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Rollicking Brit-themed food is the theme at this dressed-down neighbourly offshoot of Clapham super-chef Adam Byatt’s high-rolling Trinity. From the ‘cutesy’ 1950s interior to menus presented in
‘old school books’, it’s all self-consciously patriotic, with ex-St John chef Karl Goward making a good fist of things in the kitchen. The cooking is a tad rough around the edges (‘messy’ spiced
crab, ‘flavourless’ charred broad beans in their pods), but there’s also much to enjoy – from rich, creamy chicken-liver pâté topped with cherry compote to childhood throwbacks such as macaroni
cheese, toad-in-the-hole, treacle tart and tapioca with blackcurrants. Bar snacks listed on a drop-down brown-paper roll are pretty good (try the cheese and Marmite straws), prices are fair and
there’s an interesting list of British drinks, too – including Freedom organic lagers, Sipsmith gin and Somerset scrumpy.
Bistro Union is a small bistro serving classic British food from morning to evening where the bar comes to life with local residents. Situated in Abbeville Road, a nice area, the bistro screams ‘yummy mummy’ and is the type of place I can see myself having coffee every morning, catching up with other ladies of leisure (I wish!). On this occassion the place was full of families and groups of friends of the slightly older generation...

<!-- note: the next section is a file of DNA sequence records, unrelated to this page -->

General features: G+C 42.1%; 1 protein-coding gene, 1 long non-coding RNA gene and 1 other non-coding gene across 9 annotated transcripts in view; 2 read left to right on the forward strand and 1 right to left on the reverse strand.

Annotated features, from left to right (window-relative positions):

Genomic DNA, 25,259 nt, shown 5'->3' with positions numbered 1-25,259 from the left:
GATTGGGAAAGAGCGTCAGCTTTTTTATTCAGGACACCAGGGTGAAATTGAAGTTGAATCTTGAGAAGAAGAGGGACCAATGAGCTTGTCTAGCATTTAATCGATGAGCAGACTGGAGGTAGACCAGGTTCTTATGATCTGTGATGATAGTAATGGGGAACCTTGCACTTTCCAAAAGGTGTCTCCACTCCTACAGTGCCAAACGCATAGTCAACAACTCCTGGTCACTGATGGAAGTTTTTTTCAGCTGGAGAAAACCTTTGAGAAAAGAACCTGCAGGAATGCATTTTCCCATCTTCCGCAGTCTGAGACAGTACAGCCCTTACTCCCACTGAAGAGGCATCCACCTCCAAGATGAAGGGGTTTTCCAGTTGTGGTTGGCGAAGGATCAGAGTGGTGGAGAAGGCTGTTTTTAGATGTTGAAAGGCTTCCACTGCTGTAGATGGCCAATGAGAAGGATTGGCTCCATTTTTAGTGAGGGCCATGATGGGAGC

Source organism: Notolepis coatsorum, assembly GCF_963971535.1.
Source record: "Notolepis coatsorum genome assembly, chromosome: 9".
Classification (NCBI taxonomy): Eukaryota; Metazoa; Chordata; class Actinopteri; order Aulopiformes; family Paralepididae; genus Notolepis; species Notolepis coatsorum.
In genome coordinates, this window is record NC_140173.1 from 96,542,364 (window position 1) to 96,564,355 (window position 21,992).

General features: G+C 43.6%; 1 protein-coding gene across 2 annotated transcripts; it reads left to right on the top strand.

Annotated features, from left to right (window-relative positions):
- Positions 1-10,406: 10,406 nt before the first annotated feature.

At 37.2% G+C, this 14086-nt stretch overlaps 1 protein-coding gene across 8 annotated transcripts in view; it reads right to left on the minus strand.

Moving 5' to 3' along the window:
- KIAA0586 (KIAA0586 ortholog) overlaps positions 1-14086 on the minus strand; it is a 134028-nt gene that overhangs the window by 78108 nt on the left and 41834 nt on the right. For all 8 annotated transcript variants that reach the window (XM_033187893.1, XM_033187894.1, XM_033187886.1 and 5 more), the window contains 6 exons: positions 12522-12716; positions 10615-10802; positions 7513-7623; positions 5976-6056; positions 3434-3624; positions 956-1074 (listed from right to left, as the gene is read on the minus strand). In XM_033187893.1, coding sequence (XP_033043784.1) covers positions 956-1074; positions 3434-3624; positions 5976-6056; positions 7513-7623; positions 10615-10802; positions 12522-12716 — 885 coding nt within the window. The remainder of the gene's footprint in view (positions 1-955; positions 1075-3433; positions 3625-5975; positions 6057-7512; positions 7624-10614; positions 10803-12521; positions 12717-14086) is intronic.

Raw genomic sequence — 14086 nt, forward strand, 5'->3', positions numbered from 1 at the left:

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I love Adam Byatt's first restaurant, Trinity, nestled away in Clapham's Old Town. Good honest produce, cooked well. Bistro Union was his much heralded second opening on Clapham's Abbeville Road just a stone's throw away from Trinity. I knew we weren't looking at fine dining but other than that didn't know what to expect. What I got was a warm and welcoming neighbourhood bistro with plenty of options whatever the size of your wallet or appetite. It wasn't all plain sailing though....A drinks list offers a decent selection of both wine and cocktails and something I've never seen before, what are essentially mini cocktails as a pre prandial snifter. I had a gin based confection for only around Â£3.A brown paper roll announces the day's bar snacks and either offers something to nibble on or a selection of cheap starters depending on how you look at it. Pork crackling with apple sauce sounded like the perfect accompaniment to some menu perusal. The uniform sticks of crackling were very pretty and the apple sauce tangy and not over sweet but the crackling didn't seem super fresh meaning that, rather than being crunchy hard, they had softened off slightly into both chewy and hard. Every bite felt rather like I was tightrope walking a precipice into potential dental disaster unfortunately and this may have been the first time that I didn't finish a pork product.A carafe of wine was plonked in front of us unceremoniously and we were left to sample and pour our own. However after trying to pour it myself I can see why the server didn't want to pour it for us. The carafes are clearly designed by the same mischievous person who designed those metal cafe teapots that resolutely refuse to pour liquid into a cup but result in more of it ending up on your hands and the tablecloth. The house red wasn't bad and works fine as a "gulper" to accompany a basic dinner. Service was a little haphazard with wrong dishes appearing and disappearing at frequent intervals. Some of the staff were super friendly whilst one was clearly having a bad day with his own personal rain cloudMushroom, wild garlic and fennel tart came from the small bites menu which are kept on the bar counter. It was very tasty although I couldn't identify fennel amongst the flavours. If tasted blindfolded I would have thought it just creamy mushroom and garlic. Mac n cheese was good and worth going back for especially for a vegetarian. Properly nice and gloopy with thoughtful vegetable additions which might annoy a macaroni purist but turned it successfully from a side dish into a veggie main course. Bavette was cooked medium rare (I had been warned that it would be too chewy rare) and to be honest it was still overly chewy and half of it stayed on the board. Chips were very good but please, for the love of god, stop using those infernal mini ketchup bottles! On one hand you have to shake it like an imbecile to get anything out and even then half of it stays in the bottle to be eternally unreachable even when you root around in there with your knife. They must be an absolute bugger to clean and they waste so much sauce. I pity the poor sod that has to fill them each day. The mushroom ketchup that was served with the steak (in one of the annoying bottles) was not very mushroomy and had more of an anchovy taste to it and, well, just wasn't very nice really. If you want to make mushroom ketchup take a leaf out of Heston's book I reckon.Chocolate and coconut flapjack was a little on the tough and dry side resulting in yet another sore tooth moment. The ice creams and sorbets though are definitely worthwhile and a great little sweet ending to my carnivore meal (I don't know what it is but when I'm dining with a vegetarian I always seem to inadvertently order the most bloodthirsty options possible oops.)Although it was, overall, a pleasant evening and supper, I was left wondering whether some kind of deal had been done with the dentists down the road to cause maximum risk of tooth based troubles after dining. Between the crackling, the steak and the flapjack I did begin to sense a conspiracy.... Considering the pedigree of head chef Karl Goward (Soho House New York, St John Bread & Wine) I might have expected more consistency in all honesty. Would I go back? Yes, if I was meeting friends locally and wanted a bottle of wine with a really good selection of bar snacks, then I would. The menu is extremely good value, especially the bar snacks. It is very much a neighbourhood restaurant but probably not worth travelling the length or breadth of London for (whereas Trinity very much is).Bistro Union40 Abbeville Rd, London SW4 9NG020 7042 6400